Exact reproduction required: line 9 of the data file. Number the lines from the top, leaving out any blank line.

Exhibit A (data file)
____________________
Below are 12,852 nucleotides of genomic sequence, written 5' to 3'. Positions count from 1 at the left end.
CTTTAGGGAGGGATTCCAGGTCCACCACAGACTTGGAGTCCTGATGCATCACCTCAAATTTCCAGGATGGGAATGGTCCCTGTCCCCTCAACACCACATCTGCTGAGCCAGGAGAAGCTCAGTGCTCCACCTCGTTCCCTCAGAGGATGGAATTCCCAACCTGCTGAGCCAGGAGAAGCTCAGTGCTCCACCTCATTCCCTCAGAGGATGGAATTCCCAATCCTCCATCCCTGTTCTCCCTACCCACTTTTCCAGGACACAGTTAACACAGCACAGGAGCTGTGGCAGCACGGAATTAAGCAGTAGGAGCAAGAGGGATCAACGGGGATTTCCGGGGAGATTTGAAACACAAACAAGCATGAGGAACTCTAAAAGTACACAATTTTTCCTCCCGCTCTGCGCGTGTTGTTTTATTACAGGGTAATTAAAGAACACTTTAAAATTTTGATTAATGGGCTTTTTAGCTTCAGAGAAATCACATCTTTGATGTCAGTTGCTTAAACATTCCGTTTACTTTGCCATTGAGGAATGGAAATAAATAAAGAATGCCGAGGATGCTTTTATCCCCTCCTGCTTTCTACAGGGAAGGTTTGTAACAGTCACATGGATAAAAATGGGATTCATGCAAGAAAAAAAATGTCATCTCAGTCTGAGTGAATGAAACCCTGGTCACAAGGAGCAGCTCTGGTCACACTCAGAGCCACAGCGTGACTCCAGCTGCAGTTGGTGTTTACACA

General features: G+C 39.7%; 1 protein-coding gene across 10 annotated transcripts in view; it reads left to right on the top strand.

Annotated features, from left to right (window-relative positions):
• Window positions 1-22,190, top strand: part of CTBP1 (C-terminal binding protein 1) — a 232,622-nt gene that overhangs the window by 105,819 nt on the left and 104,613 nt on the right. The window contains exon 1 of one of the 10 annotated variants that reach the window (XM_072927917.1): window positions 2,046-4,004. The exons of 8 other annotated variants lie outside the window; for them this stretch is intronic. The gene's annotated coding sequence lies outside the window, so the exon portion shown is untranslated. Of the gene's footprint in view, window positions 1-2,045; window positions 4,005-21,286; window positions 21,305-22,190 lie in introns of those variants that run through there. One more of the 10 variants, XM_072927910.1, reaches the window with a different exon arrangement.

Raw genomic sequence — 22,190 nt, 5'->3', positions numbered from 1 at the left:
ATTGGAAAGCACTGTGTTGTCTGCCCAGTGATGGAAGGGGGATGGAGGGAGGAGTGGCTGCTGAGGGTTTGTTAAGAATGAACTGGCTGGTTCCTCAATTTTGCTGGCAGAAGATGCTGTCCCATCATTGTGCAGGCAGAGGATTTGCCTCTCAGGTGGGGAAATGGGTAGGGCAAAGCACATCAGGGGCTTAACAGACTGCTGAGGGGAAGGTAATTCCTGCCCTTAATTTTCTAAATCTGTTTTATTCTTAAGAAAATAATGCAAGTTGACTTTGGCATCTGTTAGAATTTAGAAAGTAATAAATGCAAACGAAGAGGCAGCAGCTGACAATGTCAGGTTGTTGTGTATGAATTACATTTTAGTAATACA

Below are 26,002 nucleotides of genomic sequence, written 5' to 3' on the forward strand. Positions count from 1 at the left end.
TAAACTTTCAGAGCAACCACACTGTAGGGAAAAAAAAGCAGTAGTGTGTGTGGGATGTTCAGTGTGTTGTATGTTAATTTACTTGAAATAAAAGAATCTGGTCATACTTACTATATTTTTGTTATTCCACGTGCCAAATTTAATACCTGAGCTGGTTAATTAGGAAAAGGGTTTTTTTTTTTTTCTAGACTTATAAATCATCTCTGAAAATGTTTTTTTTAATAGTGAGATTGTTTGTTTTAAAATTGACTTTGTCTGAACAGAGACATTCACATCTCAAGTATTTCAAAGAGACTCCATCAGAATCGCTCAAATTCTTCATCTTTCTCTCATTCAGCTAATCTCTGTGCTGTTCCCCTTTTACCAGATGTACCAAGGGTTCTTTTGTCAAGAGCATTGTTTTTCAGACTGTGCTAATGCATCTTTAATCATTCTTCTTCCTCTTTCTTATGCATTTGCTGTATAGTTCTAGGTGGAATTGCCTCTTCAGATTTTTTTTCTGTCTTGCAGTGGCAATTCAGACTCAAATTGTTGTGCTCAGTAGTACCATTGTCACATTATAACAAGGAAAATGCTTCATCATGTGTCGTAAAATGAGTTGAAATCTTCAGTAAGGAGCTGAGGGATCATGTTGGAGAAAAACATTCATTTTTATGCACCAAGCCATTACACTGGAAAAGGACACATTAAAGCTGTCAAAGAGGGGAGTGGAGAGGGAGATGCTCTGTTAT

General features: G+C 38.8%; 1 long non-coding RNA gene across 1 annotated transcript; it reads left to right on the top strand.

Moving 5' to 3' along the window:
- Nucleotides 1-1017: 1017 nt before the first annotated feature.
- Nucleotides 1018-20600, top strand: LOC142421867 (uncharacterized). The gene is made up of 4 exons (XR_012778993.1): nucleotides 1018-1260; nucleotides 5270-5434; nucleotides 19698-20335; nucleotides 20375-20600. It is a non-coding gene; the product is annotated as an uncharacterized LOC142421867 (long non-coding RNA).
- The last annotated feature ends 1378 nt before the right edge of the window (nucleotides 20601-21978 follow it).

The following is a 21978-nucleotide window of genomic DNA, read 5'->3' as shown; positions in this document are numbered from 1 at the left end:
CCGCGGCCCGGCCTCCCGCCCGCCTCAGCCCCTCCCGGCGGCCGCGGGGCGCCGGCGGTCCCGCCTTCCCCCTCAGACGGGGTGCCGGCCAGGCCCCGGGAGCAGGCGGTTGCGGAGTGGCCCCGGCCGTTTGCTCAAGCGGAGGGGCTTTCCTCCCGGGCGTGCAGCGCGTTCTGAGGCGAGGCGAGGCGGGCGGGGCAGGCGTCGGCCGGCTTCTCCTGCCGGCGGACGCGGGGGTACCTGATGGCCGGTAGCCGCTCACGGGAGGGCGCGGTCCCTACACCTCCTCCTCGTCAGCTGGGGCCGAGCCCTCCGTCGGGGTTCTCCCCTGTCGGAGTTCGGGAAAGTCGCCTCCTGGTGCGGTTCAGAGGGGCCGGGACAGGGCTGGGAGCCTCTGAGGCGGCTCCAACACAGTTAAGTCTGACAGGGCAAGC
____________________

TAAACTTTCAGAGCAACCACACTGTAGGGAAAAAAAAGCAGTAGTGTGTGTGGGATGTTCAGTGTGTTGTATGTTAATTTACTTGAAATAAAAGAATCTGGTCATACTTACTATATTTTTGTTATTCCACGTGCCAAATTTAATACCTGAGCTGGTTAATTAGGAAAAGGGTTTTTTTTTTTTTCTAGACTTATAAATCATCTCTGAAAATGTTTTTTTTAATAGTGAGATTGTTTGTTTTAAAATTGACTTTGTCTGAACAGAGACATTCACATCTCAAGTATTTCAAAGAGACTCCATCAGAATCGCTCAAATTCTTCATCTTTCTCTCATTCAGCTAATCTCTGTGCTGTTCCCCTTTTACCAGATGTACCAAGGGTTCTTTTGTCAAGAGCATTGTTTTTCAGACTGTGCTAATGCATCTTTAATCATTCTTCTTCCTCTTTCTTATGCATTTGCTGTATAGTTCTAGGTGGAATTGCCTCTTCAGATTTTTTTTCTGTCTTGCAGTGGCAATTCAGACTCAAATTGTTGTGCTCAGTAGTACCATTGTCACATTATAACAAGGAAAATGCTTCATCATGTGTCGTAAAATGAGTTGAAATCTTCAGTAAGGAGCTGAGGGATCATGTTGGAGAAAAACATTCATTTTTATGCACCAAGCCATTACACTGGAAAAGGACACATTAAAGCTGTCAAAGAGGGGAGTGGAGAGGGAGATGCTCTGTTAT